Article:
It’s that time of the year again. When I realize I’m not blogging as much as I’d want or even enough, making me changing themes, layout, trying out new services and products just to ignite the lost spark of blogging.
This time is static blog generators that caught my attention. I already knew about Jekyll, Markdown, hosting on Github and all, but never actually tried the whole concept. I’ve written a handful of Markdown documents here and there but that’s that.
Instead of Jekyll (which friends use and have used in the past) I stumbled upon calepin.co; a Dropbox static blog generator. And it’s dead-simple — login with your Dropbox account, write Markdown documents, dump them in the respective folder and click Publish. Boom, you’re live.
After doing a quick research I found a couple other Dropbox SBGs (Static Blog Generators) but after using them all I can easily say calepin is the most simple and elegant of them all. I’d highly recommend it.
As I’m still thinking of what should I do with my blog, I couldn’t help but think why one would ever use such a simple tool instead of a more full-blown blogging platform like WordPress, Blogger or even Tumblr.
Thinking of WordPress, yes, it is now indeed more than just a blogging platform — it can do much more; and most importantly it can do all those tasks better than competition (we will always love WordPress!) but I still consider it fairly simple, easy to use and learn. And I have proof for that.
Blogger does a decent job but the overall feeling is a mundande “meh.”
Back to the question: why a Dropbox SBG and not WordPress. Let’s try to go through calepin and see what is up to.
Sidenote: I don’t think calepin and Jekyll (or any other self-hosted SBG) are adressing the same market. Maybe calepin tries to, but at the end of the day, it simply can’t.
Jekyll is much more powerful — and sustainable. For the sake of being brief: Jekyll targets even more at power-geeks, people familiar with terminal, writing markup and having the love for the ability to fully control and customize stuff in a minimalist (eg., there’s no database involved) way. You can also have your own domain. It’s sustainable because you host it at your own repo, with software that even if its development stops it will still work.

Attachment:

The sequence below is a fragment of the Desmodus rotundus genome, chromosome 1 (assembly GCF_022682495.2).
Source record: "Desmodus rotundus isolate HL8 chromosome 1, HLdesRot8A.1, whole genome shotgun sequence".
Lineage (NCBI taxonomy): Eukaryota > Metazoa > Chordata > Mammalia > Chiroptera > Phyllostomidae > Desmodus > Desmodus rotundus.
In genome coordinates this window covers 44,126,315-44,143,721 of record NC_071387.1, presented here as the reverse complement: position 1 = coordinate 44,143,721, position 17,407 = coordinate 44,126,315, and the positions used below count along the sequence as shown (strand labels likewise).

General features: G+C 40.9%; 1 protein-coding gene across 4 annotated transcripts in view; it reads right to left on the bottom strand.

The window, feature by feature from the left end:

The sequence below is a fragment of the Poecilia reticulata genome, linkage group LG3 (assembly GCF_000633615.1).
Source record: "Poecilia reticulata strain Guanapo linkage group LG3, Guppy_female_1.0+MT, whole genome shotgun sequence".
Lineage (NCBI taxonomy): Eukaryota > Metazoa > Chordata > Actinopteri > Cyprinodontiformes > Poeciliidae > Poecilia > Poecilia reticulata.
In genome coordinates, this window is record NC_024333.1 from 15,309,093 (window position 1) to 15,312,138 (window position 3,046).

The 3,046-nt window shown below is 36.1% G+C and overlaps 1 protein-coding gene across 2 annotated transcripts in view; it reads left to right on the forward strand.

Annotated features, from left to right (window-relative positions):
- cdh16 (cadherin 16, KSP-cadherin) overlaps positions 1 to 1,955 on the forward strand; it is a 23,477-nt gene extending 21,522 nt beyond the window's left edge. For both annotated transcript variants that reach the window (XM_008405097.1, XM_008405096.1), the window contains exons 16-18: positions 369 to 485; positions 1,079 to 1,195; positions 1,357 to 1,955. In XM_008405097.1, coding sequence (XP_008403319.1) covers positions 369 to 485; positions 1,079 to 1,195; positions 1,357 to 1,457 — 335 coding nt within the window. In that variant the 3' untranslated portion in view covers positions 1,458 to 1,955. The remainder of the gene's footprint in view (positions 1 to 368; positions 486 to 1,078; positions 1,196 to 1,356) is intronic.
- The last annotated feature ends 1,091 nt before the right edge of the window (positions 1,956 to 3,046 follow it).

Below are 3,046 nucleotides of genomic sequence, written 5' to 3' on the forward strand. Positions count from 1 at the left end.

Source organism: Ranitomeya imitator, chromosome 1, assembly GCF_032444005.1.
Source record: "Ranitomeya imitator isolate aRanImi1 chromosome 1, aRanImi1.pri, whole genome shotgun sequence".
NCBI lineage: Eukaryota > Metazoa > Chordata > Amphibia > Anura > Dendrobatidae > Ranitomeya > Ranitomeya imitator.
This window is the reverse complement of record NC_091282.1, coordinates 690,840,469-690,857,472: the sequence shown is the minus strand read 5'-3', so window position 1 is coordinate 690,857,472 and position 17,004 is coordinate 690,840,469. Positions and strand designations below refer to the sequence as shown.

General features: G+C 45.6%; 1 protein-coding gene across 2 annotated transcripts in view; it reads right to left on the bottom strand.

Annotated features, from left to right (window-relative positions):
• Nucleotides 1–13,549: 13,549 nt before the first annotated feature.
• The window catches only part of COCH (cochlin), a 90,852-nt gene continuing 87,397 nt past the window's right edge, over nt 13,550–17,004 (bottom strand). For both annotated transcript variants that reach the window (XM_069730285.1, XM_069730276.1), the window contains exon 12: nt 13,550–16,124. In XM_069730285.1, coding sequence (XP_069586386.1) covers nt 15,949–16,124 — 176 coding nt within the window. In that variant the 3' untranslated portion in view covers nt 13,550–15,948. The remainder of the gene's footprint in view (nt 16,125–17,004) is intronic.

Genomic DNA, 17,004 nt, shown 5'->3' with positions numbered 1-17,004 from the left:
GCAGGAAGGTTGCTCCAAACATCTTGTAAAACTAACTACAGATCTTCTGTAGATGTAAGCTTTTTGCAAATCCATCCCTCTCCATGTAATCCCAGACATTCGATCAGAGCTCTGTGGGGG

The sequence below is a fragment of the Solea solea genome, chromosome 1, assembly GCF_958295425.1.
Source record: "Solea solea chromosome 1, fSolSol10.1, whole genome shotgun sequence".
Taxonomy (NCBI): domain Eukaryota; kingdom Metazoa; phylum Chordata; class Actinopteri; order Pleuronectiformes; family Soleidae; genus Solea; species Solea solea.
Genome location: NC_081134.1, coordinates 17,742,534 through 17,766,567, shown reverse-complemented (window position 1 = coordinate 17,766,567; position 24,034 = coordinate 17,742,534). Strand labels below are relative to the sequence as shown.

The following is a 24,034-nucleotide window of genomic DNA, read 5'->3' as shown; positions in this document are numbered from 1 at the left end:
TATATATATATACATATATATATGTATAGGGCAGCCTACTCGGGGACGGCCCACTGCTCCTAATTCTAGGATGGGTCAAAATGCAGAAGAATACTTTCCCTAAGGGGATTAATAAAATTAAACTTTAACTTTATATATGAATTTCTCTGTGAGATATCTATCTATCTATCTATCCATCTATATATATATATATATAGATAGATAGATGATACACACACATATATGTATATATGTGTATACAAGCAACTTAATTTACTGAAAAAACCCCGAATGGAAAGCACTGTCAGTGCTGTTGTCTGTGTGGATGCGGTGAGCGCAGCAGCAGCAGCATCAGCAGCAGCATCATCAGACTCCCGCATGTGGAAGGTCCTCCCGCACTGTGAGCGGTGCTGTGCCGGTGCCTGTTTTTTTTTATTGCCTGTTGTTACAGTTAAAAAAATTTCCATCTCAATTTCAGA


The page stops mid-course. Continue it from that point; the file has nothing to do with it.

On the other hand, calepin provides a subset of what Jekyll can do. You’re semi self-hosted (posts in .md files in your Dropbox folder) thus you can’t view or edit site code and markup either (you cannot change how the blog looks or add an about page), you have the option for custom domain, there is no terminal or Git involved but you still need to know (or learn; it’s easy) Markdown to markup your own posts. All this means you’re a geek. Yes, you are. It’s potentially, though, not sustainable. As a service it might close down, etc.
So, why calepin is still pretty darn awesome?
For all I can say, simplicity. Calepin is extremely dead-simple to learn and use. 100% one-click publishing. Although I can’t see it ever being able to reach mass market — or even be close to it (let’s be honest…), I consider it a really cool platform to experiment on or start a pet project or something.
And that’s what I did.
Being a tech intern in NYC right now — more on that on a follow-up post — I’ve started using it as my “internship and more” journal (as a “front.” The actual use is to write and blog more, I’ve really missed it.) You can find it under the very creative apas.calepin.co and dubbed as “infinite code and beers”.